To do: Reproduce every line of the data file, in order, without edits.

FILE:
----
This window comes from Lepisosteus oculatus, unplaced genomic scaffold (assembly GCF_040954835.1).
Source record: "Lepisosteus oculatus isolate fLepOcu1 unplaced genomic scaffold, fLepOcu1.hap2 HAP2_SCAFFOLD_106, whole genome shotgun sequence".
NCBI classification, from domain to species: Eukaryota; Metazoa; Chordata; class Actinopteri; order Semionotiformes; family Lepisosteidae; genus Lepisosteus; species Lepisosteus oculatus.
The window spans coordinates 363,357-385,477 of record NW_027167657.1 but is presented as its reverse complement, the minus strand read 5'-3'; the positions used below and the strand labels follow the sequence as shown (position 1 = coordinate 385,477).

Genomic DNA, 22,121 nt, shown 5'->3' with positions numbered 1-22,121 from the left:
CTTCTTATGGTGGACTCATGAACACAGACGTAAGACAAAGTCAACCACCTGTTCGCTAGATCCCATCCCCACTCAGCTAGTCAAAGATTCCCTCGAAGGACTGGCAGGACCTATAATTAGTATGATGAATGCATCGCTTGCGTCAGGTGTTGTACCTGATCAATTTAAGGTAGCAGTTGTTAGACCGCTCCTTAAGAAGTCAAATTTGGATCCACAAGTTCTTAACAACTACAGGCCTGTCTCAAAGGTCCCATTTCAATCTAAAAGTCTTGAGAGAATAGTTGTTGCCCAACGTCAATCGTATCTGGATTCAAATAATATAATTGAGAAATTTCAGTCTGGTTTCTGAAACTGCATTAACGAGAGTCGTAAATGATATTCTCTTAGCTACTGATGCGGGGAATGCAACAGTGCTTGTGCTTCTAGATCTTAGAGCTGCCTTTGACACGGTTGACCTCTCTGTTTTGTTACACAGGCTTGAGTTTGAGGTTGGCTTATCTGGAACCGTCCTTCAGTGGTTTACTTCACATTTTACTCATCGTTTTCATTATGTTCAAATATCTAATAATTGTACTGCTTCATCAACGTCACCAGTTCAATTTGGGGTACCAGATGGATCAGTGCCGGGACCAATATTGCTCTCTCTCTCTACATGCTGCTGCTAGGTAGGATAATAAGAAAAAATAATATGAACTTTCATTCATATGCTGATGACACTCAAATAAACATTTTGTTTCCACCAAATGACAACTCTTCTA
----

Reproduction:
This window comes from Lepisosteus oculatus, unplaced genomic scaffold (assembly GCF_040954835.1).
Source record: "Lepisosteus oculatus isolate fLepOcu1 unplaced genomic scaffold, fLepOcu1.hap2 HAP2_SCAFFOLD_106, whole genome shotgun sequence".
NCBI classification, from domain to species: Eukaryota; Metazoa; Chordata; class Actinopteri; order Semionotiformes; family Lepisosteidae; genus Lepisosteus; species Lepisosteus oculatus.
The window spans coordinates 363,357-385,477 of record NW_027167657.1 but is presented as its reverse complement, the minus strand read 5'-3'; the positions used below and the strand labels follow the sequence as shown (position 1 = coordinate 385,477).

Genomic DNA, 22,121 nt, shown 5'->3' with positions numbered 1-22,121 from the left:
CTTCTTATGGTGGACTCATGAACACAGACGTAAGACAAAGTCAACCACCTGTTCGCTAGATCCCATCCCCACTCAGCTAGTCAAAGATTCCCTCGAAGGACTGGCAGGACCTATAATTAGTATGATGAATGCATCGCTTGCGTCAGGTGTTGTACCTGATCAATTTAAGGTAGCAGTTGTTAGACCGCTCCTTAAGAAGTCAAATTTGGATCCACAAGTTCTTAACAACTACAGGCCTGTCTCAAAGGTCCCATTTCAATCTAAAAGTCTTGAGAGAATAGTTGTTGCCCAACGTCAATCGTATCTGGATTCAAATAATATAATTGAGAAATTTCAGTCTGGTTTCTGAAACTGCATTAACGAGAGTCGTAAATGATATTCTCTTAGCTACTGATGCGGGGAATGCAACAGTGCTTGTGCTTCTAGATCTTAGAGCTGCCTTTGACACGGTTGACCTCTCTGTTTTGTTACACAGGCTTGAGTTTGAGGTTGGCTTATCTGGAACCGTCCTTCAGTGGTTTACTTCACATTTTACTCATCGTTTTCATTATGTTCAAATATCTAATAATTGTACTGCTTCATCAACGTCACCAGTTCAATTTGGGGTACCAGATGGATCAGTGCCGGGACCAATATTGCTCTCTCTCTCTACATGCTGCTGCTAGGTAGGATAATAAGAAAAAATAATATGAACTTTCATTCATATGCTGATGACACTCAAATAAACATTTTGTTTCCACCAAATGACAACTCTTCTA